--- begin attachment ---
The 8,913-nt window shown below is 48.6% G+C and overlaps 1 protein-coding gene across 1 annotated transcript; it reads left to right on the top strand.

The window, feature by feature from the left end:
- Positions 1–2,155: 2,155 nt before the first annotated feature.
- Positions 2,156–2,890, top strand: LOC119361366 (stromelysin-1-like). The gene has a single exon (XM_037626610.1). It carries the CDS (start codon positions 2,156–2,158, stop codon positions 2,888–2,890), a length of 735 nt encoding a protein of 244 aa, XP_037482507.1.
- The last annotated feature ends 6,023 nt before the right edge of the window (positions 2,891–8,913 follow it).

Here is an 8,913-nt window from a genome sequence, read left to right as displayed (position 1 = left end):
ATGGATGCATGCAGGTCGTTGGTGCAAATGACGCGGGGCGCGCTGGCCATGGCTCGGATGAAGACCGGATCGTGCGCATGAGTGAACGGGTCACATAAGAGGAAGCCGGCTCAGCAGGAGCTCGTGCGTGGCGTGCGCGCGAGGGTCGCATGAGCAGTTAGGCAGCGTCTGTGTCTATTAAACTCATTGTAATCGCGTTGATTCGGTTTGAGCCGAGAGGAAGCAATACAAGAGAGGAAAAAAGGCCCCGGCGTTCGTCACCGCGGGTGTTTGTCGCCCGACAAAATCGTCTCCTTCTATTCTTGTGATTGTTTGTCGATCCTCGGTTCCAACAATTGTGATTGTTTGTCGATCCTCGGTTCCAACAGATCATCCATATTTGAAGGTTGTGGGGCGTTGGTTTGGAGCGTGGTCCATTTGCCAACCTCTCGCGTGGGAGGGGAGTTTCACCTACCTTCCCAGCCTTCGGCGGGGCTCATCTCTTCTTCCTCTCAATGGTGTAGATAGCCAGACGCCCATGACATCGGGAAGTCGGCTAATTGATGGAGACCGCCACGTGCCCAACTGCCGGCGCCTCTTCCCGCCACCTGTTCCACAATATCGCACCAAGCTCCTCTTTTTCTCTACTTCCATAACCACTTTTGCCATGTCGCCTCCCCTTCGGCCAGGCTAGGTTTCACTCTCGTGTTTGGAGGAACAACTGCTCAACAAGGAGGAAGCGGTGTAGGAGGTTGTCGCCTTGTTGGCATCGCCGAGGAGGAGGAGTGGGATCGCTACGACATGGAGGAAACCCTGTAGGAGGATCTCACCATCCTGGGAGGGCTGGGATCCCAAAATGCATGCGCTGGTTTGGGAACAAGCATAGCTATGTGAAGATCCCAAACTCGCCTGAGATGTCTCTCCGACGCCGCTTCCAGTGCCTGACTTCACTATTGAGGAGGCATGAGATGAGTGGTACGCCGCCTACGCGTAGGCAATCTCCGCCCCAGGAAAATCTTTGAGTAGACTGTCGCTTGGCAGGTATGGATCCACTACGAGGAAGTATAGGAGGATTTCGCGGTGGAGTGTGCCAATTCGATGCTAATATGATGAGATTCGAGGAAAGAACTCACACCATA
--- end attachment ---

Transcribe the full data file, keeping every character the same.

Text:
The 8,913-nt window shown below is 48.6% G+C and overlaps 1 protein-coding gene across 1 annotated transcript; it reads left to right on the top strand.

The window, feature by feature from the left end:
- Positions 1–2,155: 2,155 nt before the first annotated feature.
- Positions 2,156–2,890, top strand: LOC119361366 (stromelysin-1-like). The gene has a single exon (XM_037626610.1). It carries the CDS (start codon positions 2,156–2,158, stop codon positions 2,888–2,890), a length of 735 nt encoding a protein of 244 aa, XP_037482507.1.
- The last annotated feature ends 6,023 nt before the right edge of the window (positions 2,891–8,913 follow it).

Here is an 8,913-nt window from a genome sequence, read left to right as displayed (position 1 = left end):
ATGGATGCATGCAGGTCGTTGGTGCAAATGACGCGGGGCGCGCTGGCCATGGCTCGGATGAAGACCGGATCGTGCGCATGAGTGAACGGGTCACATAAGAGGAAGCCGGCTCAGCAGGAGCTCGTGCGTGGCGTGCGCGCGAGGGTCGCATGAGCAGTTAGGCAGCGTCTGTGTCTATTAAACTCATTGTAATCGCGTTGATTCGGTTTGAGCCGAGAGGAAGCAATACAAGAGAGGAAAAAAGGCCCCGGCGTTCGTCACCGCGGGTGTTTGTCGCCCGACAAAATCGTCTCCTTCTATTCTTGTGATTGTTTGTCGATCCTCGGTTCCAACAATTGTGATTGTTTGTCGATCCTCGGTTCCAACAGATCATCCATATTTGAAGGTTGTGGGGCGTTGGTTTGGAGCGTGGTCCATTTGCCAACCTCTCGCGTGGGAGGGGAGTTTCACCTACCTTCCCAGCCTTCGGCGGGGCTCATCTCTTCTTCCTCTCAATGGTGTAGATAGCCAGACGCCCATGACATCGGGAAGTCGGCTAATTGATGGAGACCGCCACGTGCCCAACTGCCGGCGCCTCTTCCCGCCACCTGTTCCACAATATCGCACCAAGCTCCTCTTTTTCTCTACTTCCATAACCACTTTTGCCATGTCGCCTCCCCTTCGGCCAGGCTAGGTTTCACTCTCGTGTTTGGAGGAACAACTGCTCAACAAGGAGGAAGCGGTGTAGGAGGTTGTCGCCTTGTTGGCATCGCCGAGGAGGAGGAGTGGGATCGCTACGACATGGAGGAAACCCTGTAGGAGGATCTCACCATCCTGGGAGGGCTGGGATCCCAAAATGCATGCGCTGGTTTGGGAACAAGCATAGCTATGTGAAGATCCCAAACTCGCCTGAGATGTCTCTCCGACGCCGCTTCCAGTGCCTGACTTCACTATTGAGGAGGCATGAGATGAGTGGTACGCCGCCTACGCGTAGGCAATCTCCGCCCCAGGAAAATCTTTGAGTAGACTGTCGCTTGGCAGGTATGGATCCACTACGAGGAAGTATAGGAGGATTTCGCGGTGGAGTGTGCCAATTCGATGCTAATATGATGAGATTCGAGGAAAGAACTCACACCATA